This section discusses the fate of the central characters in the story of the famous forgery who survived for several decades, after the protagonists faded from public view. It notes that whether or not justice had been done, the price had been paid, the Perreaus executed, Mrs. Rudd released, and the case closed. It reports that Mrs. Rudd re-emerged briefly as a failed essayist and novel-writer in the late 1780s; and had another glimpse of her through the eyes and pen of her last known and perhaps most famous lover, James Boswell. It explains why Mrs. Rudd encouraged James Boswell's attentions, who had neither the will nor the means to keep her in any style at all. It also considers Horace Walpole's evaluation of Mrs. Rudd's public impact.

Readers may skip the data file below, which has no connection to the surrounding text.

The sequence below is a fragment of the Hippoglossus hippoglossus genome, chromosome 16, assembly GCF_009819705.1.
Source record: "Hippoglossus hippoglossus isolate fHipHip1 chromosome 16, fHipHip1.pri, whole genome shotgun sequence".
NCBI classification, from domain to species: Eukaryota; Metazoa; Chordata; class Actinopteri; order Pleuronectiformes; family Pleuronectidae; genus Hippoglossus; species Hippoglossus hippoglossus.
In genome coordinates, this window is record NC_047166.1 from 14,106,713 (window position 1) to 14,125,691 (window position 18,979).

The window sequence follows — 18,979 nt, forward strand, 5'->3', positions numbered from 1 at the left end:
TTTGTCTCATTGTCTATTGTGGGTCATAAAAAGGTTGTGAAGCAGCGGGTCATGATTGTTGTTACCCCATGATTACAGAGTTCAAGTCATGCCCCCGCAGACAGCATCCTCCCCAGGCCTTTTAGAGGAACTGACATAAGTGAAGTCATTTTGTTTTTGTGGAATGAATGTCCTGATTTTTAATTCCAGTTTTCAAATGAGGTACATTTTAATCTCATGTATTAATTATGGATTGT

California Scholarship Online requires a subscription or purchase to access the full text of books within the service. Public users can however freely search the site and view the abstracts and keywords for each book and chapter.
If you think you should have access to this title, please contact your librarian.
To troubleshoot, please check our FAQs, and if you can't find the answer there, please contact us.